Did Chairwoman Goodwin Violate Ohio Ethics Law?
Refused to Answer Questions
by David Miller
Loveland, Ohio - At a “Special Meeting” of the Loveland Planing and Zoning Commission (P&Z) on October 13, two “Special Public Hearings” were set to be held on Monday, October 31st at 7:30 PM at City Hall.
One is for the public to comment on Case No. 11-21, a newly, proposed Special Planning District 15 in the Downtown Historic District. This is the Griewe Development Group’s second attempt to change the zoning of Historic Downtown to allow him to build “high end, boutique” apartments and commercial space. His first attempt was turned down by City Council on September 11.
You can review the new proposal by downloading this .pdf file: Download Downtown_SPD_Revised_10-11-2011-1
You can also watch the discussion at the Commission’s meeting on October 13, including developer Rick Griewe’s presentation in the LOVELAND MAGAZINE HD VIDEO below.
The other public hearing is for residents to comment on Case No. 11-22 Zoning Text Amendment, Regulation of Internet Cafés. No information is readily available on the City Web Site about this hearing or zoning change.
Loveland Magazine was at the P&Z Special Meeting on October 13. This is the meeting where City officials refused for 4 days to release the agenda or reveal the purpose of that meeting until only 28 hours before it convened even though the meeting was already on the City Calendar. Loveland Magazine was told on October 12 by the City Building and Zoning Coordinator, Eva Parker that she was not going to release the information. She said, “I did not feel it was appropriate to share information before it was presented to the Planning and Zoning Commission and the public.” Parker is the City's highest level administrator for planning and zoning matters.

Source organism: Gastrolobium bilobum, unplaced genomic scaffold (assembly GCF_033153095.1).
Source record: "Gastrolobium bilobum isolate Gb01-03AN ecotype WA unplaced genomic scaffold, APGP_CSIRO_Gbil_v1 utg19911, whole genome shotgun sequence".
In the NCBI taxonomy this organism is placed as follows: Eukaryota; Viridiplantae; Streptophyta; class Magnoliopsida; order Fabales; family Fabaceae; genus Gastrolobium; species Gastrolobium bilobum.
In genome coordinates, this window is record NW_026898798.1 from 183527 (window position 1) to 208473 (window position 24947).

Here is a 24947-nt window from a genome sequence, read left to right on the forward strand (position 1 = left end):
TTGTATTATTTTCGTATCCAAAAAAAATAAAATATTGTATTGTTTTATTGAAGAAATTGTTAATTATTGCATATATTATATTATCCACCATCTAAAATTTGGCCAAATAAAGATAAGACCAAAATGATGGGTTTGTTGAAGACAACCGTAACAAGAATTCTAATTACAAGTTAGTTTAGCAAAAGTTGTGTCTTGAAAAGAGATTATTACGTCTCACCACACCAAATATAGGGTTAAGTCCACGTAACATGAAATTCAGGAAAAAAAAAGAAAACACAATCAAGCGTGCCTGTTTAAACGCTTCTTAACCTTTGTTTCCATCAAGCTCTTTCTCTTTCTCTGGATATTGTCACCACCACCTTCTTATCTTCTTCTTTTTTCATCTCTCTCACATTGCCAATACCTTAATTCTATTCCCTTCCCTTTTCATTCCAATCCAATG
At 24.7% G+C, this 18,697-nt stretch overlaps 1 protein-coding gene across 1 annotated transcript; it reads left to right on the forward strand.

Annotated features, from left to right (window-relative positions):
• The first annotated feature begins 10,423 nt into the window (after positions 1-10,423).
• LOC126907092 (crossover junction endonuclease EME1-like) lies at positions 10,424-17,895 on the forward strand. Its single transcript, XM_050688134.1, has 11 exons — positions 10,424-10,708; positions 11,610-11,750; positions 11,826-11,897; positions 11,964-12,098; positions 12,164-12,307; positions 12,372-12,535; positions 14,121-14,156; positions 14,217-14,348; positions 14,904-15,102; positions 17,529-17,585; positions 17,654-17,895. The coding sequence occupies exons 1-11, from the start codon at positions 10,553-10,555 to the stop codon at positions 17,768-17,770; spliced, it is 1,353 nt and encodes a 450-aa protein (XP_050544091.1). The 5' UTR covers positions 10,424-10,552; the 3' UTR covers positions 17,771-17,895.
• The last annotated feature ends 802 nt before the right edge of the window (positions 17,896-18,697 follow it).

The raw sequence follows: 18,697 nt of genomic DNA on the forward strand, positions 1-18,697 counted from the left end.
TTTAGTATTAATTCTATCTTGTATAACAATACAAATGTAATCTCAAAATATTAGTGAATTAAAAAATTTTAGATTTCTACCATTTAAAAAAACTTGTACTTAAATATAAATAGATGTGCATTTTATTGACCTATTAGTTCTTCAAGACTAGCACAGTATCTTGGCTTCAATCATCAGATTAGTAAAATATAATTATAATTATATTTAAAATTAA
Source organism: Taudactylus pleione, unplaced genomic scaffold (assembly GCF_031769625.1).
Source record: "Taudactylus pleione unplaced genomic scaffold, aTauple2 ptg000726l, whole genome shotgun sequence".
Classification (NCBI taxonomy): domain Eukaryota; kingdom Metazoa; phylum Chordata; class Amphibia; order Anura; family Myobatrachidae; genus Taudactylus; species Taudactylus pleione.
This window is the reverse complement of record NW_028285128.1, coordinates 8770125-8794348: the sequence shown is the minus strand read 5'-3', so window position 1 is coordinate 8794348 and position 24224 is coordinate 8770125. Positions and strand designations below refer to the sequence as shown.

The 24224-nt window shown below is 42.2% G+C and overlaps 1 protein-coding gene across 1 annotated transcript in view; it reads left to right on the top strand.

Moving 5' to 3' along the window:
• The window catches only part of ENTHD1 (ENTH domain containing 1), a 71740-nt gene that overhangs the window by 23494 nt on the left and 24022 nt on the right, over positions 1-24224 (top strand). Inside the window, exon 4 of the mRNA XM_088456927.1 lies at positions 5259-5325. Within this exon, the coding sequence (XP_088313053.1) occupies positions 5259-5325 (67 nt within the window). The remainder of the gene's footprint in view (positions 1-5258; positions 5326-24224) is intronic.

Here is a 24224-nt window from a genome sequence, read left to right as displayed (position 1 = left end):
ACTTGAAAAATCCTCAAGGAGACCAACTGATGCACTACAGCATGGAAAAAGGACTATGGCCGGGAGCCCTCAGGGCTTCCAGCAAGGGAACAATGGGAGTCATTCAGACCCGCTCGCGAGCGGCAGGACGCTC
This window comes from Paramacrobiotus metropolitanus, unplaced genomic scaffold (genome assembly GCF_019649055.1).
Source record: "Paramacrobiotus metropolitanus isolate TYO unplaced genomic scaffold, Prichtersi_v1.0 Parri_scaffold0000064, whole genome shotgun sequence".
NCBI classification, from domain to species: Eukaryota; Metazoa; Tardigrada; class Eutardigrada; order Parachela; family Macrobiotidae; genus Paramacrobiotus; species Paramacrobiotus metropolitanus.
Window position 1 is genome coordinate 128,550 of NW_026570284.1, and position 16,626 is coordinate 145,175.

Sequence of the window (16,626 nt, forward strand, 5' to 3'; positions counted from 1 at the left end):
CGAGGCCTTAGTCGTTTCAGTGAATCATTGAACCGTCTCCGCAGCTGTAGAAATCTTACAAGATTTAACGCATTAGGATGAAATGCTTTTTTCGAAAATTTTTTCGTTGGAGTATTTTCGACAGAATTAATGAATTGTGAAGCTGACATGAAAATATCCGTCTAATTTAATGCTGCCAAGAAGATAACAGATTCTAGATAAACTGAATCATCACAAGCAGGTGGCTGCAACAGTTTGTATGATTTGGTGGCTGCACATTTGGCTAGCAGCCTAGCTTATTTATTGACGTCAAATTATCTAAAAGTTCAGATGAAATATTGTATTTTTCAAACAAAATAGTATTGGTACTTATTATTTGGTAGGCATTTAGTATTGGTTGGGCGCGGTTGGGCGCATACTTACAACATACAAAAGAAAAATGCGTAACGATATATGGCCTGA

Read previous story: City Hall Reveals Purpose of "Special" Zoning Meeting Set for Tomorrow.
After the meeting last week, Chairwoman Peggy Goodwin was asked if she would answer questions on camera. She declined. After the camera was removed she appeared to be ready to take questions. However, after hearing the first question, she said, “I am not going to respond to your questions.”
Previously, on September August 1 when Griewe made his first attempt to re-zone Historic Loveland, Goodwin turned the meeting over to Vice-Chair, Al Kressler, citing a potential conflict of interest because she is on the Advisory Council to the Loveland Stage Company. She then took a seat in the audience. Assistant City Manager Gary Vidmar at the same meeting further clarified that Goodwin would not be able to chair the meeting nor take part in discussing the rezoning because of the potential conflict of interest. Again, on August 9, Goodwin recused herself from discussions and voting on the rezoning. The Stage Company Theater is directly adjacent to the acreage Griewe wants to re-zone. Councilman, David Bednar and Goodwin have both cited the same Stage Company positions as a potential conflict of interest. Bednar continues to leave the council table when Historic Downtown is being discussed at council meetings, including the council meeting just the night before. Both he and Goodwin are currently listed on the Stage Company Web Site as members of their Advisory Council.
Stage Company officials have expressed concerns for years about how the development of this area of Historic Downtown might negatively effect parking for their patrons.